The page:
Patents should only be granted to novel (i.e., new) inventions. If the goal of an intellectual property regime is to incentivize the creation of new works, granting a monopoly for an idea that isn’t new hasn’t incentivized anyone to create something new.
But in a recent decision from the U.S. Court of Appeals for the Federal Circuit in Ariosa Diagnostics v. Illumina, the judges ruled that a published patent application shouldn’t be considered prior art for the purposes of patent granting. From Alex Moss at Electronic Frontier Foundation,
According to the court, the description didn’t qualify as material that could invalidate the patent being challenged because it did not appear in the “claims” — the section specifying the legal boundaries of the applicant’s rights — but rather in the section of the patent application describing the nature and operation of the applicant’s work.
In an amicus brief filed by Charles Duan of the R Street Institute, and Daniel K. Nazer and Alex Moss of EFF, the authors encourage the Supreme Court to grant a writ of certiorari and overturn the Federal Circuit’s decision. Not only does this decision undermine the purpose of the patent system, but the exception it carves out goes against both current law and legal precedent. As they explain:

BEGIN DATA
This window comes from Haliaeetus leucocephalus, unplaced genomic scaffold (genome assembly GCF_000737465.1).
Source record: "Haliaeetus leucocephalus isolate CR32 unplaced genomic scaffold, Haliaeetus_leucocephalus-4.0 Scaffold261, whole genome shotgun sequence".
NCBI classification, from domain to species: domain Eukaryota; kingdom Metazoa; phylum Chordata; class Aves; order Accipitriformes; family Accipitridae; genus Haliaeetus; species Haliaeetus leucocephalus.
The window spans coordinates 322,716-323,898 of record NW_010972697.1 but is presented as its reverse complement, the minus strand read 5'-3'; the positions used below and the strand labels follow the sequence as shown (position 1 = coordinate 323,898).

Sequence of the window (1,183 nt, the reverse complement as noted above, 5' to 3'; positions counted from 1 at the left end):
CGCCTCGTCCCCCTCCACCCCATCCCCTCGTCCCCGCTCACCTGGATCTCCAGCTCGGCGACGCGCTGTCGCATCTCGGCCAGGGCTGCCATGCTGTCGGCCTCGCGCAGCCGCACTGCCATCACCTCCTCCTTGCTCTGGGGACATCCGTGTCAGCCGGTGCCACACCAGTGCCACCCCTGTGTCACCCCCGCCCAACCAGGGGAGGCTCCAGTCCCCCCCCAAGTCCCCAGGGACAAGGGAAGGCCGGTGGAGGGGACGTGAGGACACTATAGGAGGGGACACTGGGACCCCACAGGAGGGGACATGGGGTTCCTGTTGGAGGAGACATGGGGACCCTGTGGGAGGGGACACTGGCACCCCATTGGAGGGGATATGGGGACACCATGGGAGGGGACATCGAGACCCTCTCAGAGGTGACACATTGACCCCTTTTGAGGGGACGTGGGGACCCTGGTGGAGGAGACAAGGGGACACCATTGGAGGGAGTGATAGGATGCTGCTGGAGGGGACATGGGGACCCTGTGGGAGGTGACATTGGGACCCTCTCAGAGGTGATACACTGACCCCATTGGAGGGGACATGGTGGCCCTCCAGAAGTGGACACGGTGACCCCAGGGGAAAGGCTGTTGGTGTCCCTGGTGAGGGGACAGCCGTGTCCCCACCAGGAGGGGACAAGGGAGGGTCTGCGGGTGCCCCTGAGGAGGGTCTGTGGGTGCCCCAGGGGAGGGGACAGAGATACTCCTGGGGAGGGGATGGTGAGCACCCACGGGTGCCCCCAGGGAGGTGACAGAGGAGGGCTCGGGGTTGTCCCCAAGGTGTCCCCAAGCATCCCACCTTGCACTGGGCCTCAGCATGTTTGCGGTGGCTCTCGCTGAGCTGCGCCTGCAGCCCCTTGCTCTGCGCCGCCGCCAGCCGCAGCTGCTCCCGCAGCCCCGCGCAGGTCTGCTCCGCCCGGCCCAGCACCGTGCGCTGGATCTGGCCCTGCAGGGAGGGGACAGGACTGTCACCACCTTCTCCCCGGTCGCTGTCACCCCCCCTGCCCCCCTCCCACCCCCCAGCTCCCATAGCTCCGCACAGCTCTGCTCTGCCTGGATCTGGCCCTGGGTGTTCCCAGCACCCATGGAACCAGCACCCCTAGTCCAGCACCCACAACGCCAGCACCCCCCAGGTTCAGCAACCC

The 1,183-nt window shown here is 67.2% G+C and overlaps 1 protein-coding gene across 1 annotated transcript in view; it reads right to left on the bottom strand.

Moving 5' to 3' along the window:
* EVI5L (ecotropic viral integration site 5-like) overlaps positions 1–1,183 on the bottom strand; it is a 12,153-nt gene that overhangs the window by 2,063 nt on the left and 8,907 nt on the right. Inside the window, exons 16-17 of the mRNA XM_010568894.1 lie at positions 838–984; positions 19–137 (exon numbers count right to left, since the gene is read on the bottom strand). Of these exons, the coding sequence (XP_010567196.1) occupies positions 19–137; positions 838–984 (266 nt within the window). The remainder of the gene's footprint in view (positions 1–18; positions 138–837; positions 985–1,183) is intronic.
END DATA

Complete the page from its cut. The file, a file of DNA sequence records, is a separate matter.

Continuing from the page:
The plain meaning of 35 U.S.C. § 102(e)2 renders any description in a published application or granted patent effective as prior art as of the date of the earliest application from which it claims priority. Furthermore, Congress’s intent as reflected in the legislative history of the 1952 Patent Act as well as the 1999 amendments to the Act make apparent that Congress was codifying this Court’s case law, not altering it …
Under the 1952 Act, an applicant may receive no patent on an invention “described in a patent granted on an application for patent by another filed in the United States before the invention thereof by the applicant for patent” — that is, a prior-filed application that matures to a granted patent …
Similarly, when in 1999 Congress provided for the default publication of patent applications within 18 months of filing, Congress amended § 102(e) to make clear that such publications would qualify as prior art under [Alexander Milburn Co. v. Davis-Bournonville Co.] just as granted patents had.
In addition to undermining the purpose of the patent system, upholding the Federal Circuit’s decision would also inject a great deal of regulatory uncertainty into the system, because it “will discourage applicants from drafting, and examiners from requiring, clear and narrow patent claims that should be encouraged because of the greater public notice they provide. Following Ariosa, applicants may feel they have little choice but to file broad claims to ensure that nobody else can get a patent on what they disclosed to the public in their application.”